'These are the people, all tattered and torn'

From William Hone, 'The Political House that Jack Built' (1819), a response to Peterloo.

British Museum Image

Full text from http://www.rc.umd.edu/editions/hone/vpeople.htm

'These are THE PEOPLE all tatter'd and torn,
Who curse the day wherein they were born,
On account of Taxation too great to be borne,
And pray for relief from night to morn;
Who, in vain, Petition in every form.'

The picture, drawn by George Cruikshank, shows the poor people in despair, and in the background, an echo of his representation of the Manchester Yeomanry hacking down the reformers at Peterloo.

Attack on George III's coach in October 1795 - link to a Guardian article on the event.

Attack on the Prince of Wales:

Leeds Mercury, 1 February 1817, on the attack on the Prince Regent's Coach during the state opening of parliament, 28 January 1817:

 'The multitude was vociferous - and the most outrageous epithets were applied to His Royal Highness as he passed along in the State Carriage, guarded on both sides by a strong escort of guards and constables. On the return of His Royal Highness from the Lords' Chamber of Parliament, the crowding, clamour and insults increased. ...After the calvacade had entered the park, at the Horse Guards, and that it had processed about half way down the Mall, one of the windows of the state carriage in which His Royal Highness was placed...was shattered in two places by stones or some missiles, from a hand unseen'.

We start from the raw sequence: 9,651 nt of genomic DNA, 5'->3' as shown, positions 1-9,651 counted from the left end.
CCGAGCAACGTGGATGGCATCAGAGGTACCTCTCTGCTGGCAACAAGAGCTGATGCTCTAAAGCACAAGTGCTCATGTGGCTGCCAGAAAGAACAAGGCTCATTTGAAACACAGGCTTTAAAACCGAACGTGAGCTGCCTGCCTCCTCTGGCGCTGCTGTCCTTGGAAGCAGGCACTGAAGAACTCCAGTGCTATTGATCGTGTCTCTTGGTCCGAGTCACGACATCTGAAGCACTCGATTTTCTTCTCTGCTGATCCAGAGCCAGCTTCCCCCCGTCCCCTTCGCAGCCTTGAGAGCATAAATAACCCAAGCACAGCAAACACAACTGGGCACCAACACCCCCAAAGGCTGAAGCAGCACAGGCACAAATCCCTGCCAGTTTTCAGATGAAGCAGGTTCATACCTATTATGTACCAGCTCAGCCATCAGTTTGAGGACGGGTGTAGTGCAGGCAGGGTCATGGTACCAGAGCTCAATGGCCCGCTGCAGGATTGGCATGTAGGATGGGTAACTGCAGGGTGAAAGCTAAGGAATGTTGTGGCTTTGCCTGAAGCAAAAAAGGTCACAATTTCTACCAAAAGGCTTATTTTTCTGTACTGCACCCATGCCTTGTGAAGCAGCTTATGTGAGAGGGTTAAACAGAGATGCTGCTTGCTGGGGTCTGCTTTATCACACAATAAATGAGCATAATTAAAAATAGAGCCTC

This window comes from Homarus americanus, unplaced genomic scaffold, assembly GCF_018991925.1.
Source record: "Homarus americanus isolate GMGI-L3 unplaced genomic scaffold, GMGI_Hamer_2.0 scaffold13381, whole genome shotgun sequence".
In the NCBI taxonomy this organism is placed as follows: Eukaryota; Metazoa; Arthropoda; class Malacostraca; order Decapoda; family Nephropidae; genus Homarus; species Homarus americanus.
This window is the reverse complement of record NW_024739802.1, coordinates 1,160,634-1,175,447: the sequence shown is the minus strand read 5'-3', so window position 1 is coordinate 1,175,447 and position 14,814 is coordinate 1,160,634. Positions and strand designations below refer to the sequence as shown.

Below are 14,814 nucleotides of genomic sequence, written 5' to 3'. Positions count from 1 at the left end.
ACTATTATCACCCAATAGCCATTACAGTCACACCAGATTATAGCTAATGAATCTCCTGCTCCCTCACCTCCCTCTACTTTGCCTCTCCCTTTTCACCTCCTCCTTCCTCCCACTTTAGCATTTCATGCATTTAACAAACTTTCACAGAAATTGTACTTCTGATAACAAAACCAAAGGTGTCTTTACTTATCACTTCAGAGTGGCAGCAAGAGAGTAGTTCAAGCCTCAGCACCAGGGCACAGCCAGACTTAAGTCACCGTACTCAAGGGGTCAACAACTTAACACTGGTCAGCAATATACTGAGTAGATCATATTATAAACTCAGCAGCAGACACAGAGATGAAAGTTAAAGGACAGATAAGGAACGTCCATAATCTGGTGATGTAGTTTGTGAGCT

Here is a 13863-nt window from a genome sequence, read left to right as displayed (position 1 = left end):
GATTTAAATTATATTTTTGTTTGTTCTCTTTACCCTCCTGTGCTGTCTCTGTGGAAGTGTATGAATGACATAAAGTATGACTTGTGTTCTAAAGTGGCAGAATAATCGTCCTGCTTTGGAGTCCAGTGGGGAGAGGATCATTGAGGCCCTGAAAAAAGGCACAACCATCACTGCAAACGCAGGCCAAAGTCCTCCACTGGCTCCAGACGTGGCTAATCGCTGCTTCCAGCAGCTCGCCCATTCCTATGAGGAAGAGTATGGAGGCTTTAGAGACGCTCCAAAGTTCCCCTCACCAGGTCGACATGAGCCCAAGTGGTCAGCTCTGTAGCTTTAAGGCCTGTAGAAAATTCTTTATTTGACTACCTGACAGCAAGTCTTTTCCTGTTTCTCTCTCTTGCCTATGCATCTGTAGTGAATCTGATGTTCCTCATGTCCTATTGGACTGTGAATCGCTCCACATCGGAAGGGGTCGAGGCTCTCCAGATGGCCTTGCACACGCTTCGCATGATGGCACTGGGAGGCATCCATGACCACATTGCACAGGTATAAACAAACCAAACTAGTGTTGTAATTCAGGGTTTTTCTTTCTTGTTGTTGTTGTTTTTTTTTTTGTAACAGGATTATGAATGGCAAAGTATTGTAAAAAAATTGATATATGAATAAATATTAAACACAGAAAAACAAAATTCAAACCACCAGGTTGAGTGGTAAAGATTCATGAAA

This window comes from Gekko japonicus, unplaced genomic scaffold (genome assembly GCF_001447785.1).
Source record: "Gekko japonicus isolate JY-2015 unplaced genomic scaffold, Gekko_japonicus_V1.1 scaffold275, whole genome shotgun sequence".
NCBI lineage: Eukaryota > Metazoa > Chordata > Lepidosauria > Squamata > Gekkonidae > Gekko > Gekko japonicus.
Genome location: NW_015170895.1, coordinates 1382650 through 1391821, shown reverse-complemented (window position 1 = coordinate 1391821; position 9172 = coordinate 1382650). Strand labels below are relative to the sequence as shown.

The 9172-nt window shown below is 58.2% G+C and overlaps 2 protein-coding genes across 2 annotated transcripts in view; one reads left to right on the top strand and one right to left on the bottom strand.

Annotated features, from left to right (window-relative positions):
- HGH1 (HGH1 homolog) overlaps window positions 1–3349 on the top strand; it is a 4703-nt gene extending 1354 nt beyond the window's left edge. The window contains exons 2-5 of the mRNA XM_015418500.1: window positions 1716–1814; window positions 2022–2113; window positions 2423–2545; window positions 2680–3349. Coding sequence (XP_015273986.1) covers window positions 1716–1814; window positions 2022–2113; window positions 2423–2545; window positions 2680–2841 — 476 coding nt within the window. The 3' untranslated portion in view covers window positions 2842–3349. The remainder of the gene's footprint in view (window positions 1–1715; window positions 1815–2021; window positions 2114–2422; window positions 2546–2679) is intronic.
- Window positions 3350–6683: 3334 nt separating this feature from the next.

Lord Liverpool's government responded to the attack by passing the Seditious Meetings Act, which limited public political meetings to 50 people. Habeas Corpus was suspended on 3 March 1817 in response to the Spa Fields mass radical meetings.

This blog has an interesting comparison with present events - http://bellacaledonia.org.uk/

Comparison with 1641 on Mercurius Politicus blog


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